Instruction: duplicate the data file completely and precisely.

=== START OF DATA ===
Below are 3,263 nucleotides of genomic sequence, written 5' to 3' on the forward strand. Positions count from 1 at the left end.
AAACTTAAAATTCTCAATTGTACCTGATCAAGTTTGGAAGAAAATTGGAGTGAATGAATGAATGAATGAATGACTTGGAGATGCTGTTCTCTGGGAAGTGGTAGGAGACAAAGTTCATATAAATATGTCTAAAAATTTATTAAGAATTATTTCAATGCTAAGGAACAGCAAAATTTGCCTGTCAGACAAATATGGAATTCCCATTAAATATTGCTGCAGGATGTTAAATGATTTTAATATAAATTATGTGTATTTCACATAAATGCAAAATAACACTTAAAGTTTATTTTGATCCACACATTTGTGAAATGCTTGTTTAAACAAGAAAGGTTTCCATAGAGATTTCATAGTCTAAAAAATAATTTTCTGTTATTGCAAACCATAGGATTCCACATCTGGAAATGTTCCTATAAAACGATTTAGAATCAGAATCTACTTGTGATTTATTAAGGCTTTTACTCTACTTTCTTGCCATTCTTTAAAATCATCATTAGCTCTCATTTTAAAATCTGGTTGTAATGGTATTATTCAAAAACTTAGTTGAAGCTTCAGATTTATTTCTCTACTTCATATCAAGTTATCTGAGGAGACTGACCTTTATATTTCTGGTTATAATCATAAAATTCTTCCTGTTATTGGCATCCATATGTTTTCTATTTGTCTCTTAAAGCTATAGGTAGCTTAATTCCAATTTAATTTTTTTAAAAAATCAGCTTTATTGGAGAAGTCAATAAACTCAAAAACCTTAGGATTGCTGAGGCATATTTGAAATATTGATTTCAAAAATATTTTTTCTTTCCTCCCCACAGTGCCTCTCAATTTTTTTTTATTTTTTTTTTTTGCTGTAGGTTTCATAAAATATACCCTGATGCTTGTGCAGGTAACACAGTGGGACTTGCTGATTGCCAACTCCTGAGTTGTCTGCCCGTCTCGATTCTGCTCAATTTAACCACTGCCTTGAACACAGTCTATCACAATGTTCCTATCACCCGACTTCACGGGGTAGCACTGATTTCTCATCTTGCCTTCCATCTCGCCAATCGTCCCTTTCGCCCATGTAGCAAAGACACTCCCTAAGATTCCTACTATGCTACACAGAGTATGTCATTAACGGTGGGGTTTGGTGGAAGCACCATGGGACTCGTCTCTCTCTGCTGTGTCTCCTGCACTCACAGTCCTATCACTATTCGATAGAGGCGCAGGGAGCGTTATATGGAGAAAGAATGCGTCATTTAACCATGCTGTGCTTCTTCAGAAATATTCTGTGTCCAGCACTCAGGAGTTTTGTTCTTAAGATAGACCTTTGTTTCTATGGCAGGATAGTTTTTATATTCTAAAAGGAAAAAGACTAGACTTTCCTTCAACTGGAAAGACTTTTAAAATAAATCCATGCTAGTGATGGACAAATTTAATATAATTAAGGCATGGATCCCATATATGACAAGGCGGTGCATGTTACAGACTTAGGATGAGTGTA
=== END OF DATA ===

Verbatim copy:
Below are 3,263 nucleotides of genomic sequence, written 5' to 3' on the forward strand. Positions count from 1 at the left end.
AAACTTAAAATTCTCAATTGTACCTGATCAAGTTTGGAAGAAAATTGGAGTGAATGAATGAATGAATGAATGACTTGGAGATGCTGTTCTCTGGGAAGTGGTAGGAGACAAAGTTCATATAAATATGTCTAAAAATTTATTAAGAATTATTTCAATGCTAAGGAACAGCAAAATTTGCCTGTCAGACAAATATGGAATTCCCATTAAATATTGCTGCAGGATGTTAAATGATTTTAATATAAATTATGTGTATTTCACATAAATGCAAAATAACACTTAAAGTTTATTTTGATCCACACATTTGTGAAATGCTTGTTTAAACAAGAAAGGTTTCCATAGAGATTTCATAGTCTAAAAAATAATTTTCTGTTATTGCAAACCATAGGATTCCACATCTGGAAATGTTCCTATAAAACGATTTAGAATCAGAATCTACTTGTGATTTATTAAGGCTTTTACTCTACTTTCTTGCCATTCTTTAAAATCATCATTAGCTCTCATTTTAAAATCTGGTTGTAATGGTATTATTCAAAAACTTAGTTGAAGCTTCAGATTTATTTCTCTACTTCATATCAAGTTATCTGAGGAGACTGACCTTTATATTTCTGGTTATAATCATAAAATTCTTCCTGTTATTGGCATCCATATGTTTTCTATTTGTCTCTTAAAGCTATAGGTAGCTTAATTCCAATTTAATTTTTTTAAAAAATCAGCTTTATTGGAGAAGTCAATAAACTCAAAAACCTTAGGATTGCTGAGGCATATTTGAAATATTGATTTCAAAAATATTTTTTCTTTCCTCCCCACAGTGCCTCTCAATTTTTTTTTATTTTTTTTTTTTGCTGTAGGTTTCATAAAATATACCCTGATGCTTGTGCAGGTAACACAGTGGGACTTGCTGATTGCCAACTCCTGAGTTGTCTGCCCGTCTCGATTCTGCTCAATTTAACCACTGCCTTGAACACAGTCTATCACAATGTTCCTATCACCCGACTTCACGGGGTAGCACTGATTTCTCATCTTGCCTTCCATCTCGCCAATCGTCCCTTTCGCCCATGTAGCAAAGACACTCCCTAAGATTCCTACTATGCTACACAGAGTATGTCATTAACGGTGGGGTTTGGTGGAAGCACCATGGGACTCGTCTCTCTCTGCTGTGTCTCCTGCACTCACAGTCCTATCACTATTCGATAGAGGCGCAGGGAGCGTTATATGGAGAAAGAATGCGTCATTTAACCATGCTGTGCTTCTTCAGAAATATTCTGTGTCCAGCACTCAGGAGTTTTGTTCTTAAGATAGACCTTTGTTTCTATGGCAGGATAGTTTTTATATTCTAAAAGGAAAAAGACTAGACTTTCCTTCAACTGGAAAGACTTTTAAAATAAATCCATGCTAGTGATGGACAAATTTAATATAATTAAGGCATGGATCCCATATATGACAAGGCGGTGCATGTTACAGACTTAGGATGAGTGTA